THE PERILS OF NATURAL EXPERIMENTS AND RANDOMIZED CONTROLLED TRIALS: DR. VIVEK MOORTHY
– Prof. Vivek Moorthy
The RCTs that have swept economics and won Nobel recognition remain rather unreliable in comparison with clinical trials
My previous article of 19 October, ‘Better ways to help workers than minimum wages’ (bit.ly/3nr0vnD), mentioned that conclusions from a 1994 paper of Card and Krueger that employment rose in New Jersey after its minimum wage was hiked, compared to adjacent Pennsylvania where it was not, were questionable. This article adumbrates the data problems with their paper, and, more so, with basing economic policies on such research.
To begin with, natural experiments can provide robust conclusions, provided the data-sets are accurate. The move in economic policy research, away from estimating regression equations derived from prior hypothesized models, to testing based on natural experiments is welcome. Specifically, the randomized control trial of Angrist and Imbens, using public records of birth dates, conclusively established the link between years of schooling and subsequent earnings. The Nobel Committee justifiably praised their astute way of forming a control group from birth dates that happened to fall in the fourth quarter of the year.
However, we should be sceptical about the policy conclusions of randomized control trials used in economics and social sciences. These are a far cry from the randomized clinical trials that have revolutionized medicine and led to many life-saving treatments, drugs and vaccines. The human body, the object of clinical trials, is a very complex but generally closed system. The impact of a trial drug on one person is independent of its impact on others. The results of a randomized clinical trial for, say, a vaccine, after it has gone through the quality checks of three phases, can be safely applied to the whole population. Not so for randomized controlled trials (RCTs). As economic agents, individuals are part of a complex and open system, their decisions and interactions impinging upon one another. Thus, at the economy-wide or macroeconomic level, the fallacy of composition may hold. This fallacy was a cornerstone of Keynes’ General Theory. If wages are cut for workers in one sector, employment is likely to go up; but an economy wide synchronized money wage cut will lead to a drop in wage income and so also nominal demand, with a possible fall in employment.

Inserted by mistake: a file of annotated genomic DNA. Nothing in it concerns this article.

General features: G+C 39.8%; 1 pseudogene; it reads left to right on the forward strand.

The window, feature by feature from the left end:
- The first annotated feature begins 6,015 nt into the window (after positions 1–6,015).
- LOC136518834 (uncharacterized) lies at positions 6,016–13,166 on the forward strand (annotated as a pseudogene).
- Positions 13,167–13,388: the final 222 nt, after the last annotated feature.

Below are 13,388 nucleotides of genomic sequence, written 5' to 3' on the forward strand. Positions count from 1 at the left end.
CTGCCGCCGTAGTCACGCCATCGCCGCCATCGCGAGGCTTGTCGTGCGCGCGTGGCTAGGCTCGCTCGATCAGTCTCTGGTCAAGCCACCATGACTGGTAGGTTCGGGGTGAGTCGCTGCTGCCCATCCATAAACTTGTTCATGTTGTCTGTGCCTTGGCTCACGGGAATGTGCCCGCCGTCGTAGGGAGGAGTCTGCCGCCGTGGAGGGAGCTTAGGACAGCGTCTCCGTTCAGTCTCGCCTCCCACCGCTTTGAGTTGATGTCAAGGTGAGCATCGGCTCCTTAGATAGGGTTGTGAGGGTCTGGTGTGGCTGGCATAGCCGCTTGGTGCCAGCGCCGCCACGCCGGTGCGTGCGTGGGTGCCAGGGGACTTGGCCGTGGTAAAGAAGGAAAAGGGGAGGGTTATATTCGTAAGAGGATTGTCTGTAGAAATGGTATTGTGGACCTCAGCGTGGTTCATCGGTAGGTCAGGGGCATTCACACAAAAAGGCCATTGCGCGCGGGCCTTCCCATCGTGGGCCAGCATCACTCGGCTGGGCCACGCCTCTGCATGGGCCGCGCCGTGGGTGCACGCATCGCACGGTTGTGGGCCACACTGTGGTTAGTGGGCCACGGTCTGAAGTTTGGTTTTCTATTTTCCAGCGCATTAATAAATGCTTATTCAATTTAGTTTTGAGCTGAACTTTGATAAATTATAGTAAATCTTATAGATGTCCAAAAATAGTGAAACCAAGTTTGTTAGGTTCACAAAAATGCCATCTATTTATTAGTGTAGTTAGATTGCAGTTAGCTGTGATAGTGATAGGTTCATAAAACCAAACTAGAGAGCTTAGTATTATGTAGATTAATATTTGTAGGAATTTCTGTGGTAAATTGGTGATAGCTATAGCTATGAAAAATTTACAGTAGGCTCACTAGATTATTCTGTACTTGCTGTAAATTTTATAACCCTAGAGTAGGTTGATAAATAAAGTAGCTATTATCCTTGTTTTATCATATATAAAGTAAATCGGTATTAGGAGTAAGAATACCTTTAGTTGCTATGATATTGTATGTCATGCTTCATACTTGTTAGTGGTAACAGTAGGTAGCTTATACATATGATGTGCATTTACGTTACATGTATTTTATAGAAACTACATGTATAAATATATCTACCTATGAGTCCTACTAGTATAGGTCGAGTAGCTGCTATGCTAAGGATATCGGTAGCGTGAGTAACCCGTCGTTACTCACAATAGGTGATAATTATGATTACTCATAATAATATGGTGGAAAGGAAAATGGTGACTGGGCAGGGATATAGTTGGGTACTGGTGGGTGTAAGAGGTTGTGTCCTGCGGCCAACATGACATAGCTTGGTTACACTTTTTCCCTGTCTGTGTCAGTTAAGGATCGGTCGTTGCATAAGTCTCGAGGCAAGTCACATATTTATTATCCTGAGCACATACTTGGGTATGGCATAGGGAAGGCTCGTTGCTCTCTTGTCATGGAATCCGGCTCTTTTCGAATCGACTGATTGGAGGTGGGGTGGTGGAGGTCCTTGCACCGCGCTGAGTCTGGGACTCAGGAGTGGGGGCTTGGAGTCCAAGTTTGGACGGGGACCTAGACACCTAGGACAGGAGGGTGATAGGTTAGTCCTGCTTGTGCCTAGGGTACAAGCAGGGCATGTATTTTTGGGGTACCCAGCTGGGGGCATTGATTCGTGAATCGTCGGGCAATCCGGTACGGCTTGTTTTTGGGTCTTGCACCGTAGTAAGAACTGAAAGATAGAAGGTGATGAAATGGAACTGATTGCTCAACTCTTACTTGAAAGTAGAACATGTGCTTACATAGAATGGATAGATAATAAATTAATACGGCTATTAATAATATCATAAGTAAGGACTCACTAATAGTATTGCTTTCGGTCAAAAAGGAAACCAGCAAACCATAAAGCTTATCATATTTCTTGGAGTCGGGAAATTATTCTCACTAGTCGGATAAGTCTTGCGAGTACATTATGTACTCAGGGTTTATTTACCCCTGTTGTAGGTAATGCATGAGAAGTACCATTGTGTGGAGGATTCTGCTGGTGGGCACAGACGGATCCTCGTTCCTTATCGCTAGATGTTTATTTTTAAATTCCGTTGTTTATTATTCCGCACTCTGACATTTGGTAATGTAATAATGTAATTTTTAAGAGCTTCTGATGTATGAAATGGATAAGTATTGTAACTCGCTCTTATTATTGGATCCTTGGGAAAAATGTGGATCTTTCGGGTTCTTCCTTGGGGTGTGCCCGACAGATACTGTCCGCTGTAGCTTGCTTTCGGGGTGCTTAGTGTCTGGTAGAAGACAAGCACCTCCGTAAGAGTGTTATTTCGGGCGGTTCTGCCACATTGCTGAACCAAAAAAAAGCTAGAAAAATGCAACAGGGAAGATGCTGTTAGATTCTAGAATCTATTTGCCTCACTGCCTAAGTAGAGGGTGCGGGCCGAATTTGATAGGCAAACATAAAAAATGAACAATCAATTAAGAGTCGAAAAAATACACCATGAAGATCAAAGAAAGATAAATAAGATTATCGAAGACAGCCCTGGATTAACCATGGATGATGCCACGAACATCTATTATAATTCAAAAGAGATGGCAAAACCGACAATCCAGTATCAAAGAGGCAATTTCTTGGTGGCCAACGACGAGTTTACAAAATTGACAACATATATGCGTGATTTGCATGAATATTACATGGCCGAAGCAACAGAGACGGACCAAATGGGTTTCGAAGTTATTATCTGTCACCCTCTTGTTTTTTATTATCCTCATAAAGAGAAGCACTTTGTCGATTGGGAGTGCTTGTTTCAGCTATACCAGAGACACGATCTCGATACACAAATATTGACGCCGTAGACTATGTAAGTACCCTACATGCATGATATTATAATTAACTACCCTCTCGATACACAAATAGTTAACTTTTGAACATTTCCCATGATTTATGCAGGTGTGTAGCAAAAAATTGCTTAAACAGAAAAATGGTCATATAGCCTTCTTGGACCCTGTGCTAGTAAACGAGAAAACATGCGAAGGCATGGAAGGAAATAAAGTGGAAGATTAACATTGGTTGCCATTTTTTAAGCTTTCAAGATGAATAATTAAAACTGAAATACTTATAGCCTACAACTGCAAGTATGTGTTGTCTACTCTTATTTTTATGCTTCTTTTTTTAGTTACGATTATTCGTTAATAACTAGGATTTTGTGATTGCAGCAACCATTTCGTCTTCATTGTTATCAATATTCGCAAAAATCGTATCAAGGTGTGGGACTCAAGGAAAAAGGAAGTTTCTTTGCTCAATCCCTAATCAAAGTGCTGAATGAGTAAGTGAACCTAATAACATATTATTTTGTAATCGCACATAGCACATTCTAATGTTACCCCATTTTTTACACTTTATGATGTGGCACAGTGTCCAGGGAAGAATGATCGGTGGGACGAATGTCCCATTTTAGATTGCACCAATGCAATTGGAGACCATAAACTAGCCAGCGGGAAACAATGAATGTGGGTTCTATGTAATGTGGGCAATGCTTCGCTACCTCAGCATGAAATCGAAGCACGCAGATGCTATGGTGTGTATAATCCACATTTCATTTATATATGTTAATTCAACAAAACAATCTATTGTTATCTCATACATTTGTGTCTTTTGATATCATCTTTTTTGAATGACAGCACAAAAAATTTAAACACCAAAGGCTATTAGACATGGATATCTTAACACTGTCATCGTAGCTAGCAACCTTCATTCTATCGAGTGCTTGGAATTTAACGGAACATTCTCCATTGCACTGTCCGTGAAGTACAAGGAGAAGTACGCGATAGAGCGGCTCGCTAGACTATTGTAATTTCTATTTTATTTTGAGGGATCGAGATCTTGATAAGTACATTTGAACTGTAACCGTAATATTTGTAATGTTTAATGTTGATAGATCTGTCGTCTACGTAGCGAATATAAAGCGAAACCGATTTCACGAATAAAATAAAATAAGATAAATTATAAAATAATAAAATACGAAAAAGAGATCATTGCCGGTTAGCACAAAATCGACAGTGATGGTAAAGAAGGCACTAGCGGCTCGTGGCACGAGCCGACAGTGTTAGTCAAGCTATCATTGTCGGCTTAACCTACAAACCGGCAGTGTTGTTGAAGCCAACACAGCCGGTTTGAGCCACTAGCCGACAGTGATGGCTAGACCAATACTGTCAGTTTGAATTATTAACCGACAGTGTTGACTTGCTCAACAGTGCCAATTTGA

On the cost or supply side, similar considerations may apply. A rise in the minimum wage in one district or industry may not have an adverse impact upon employment and costs and prices, since firms invariably have some margin of profits to absorb the hike. But an economy-wide minimum wage rise may push up prices, unless the central bank tightens policy to offset that.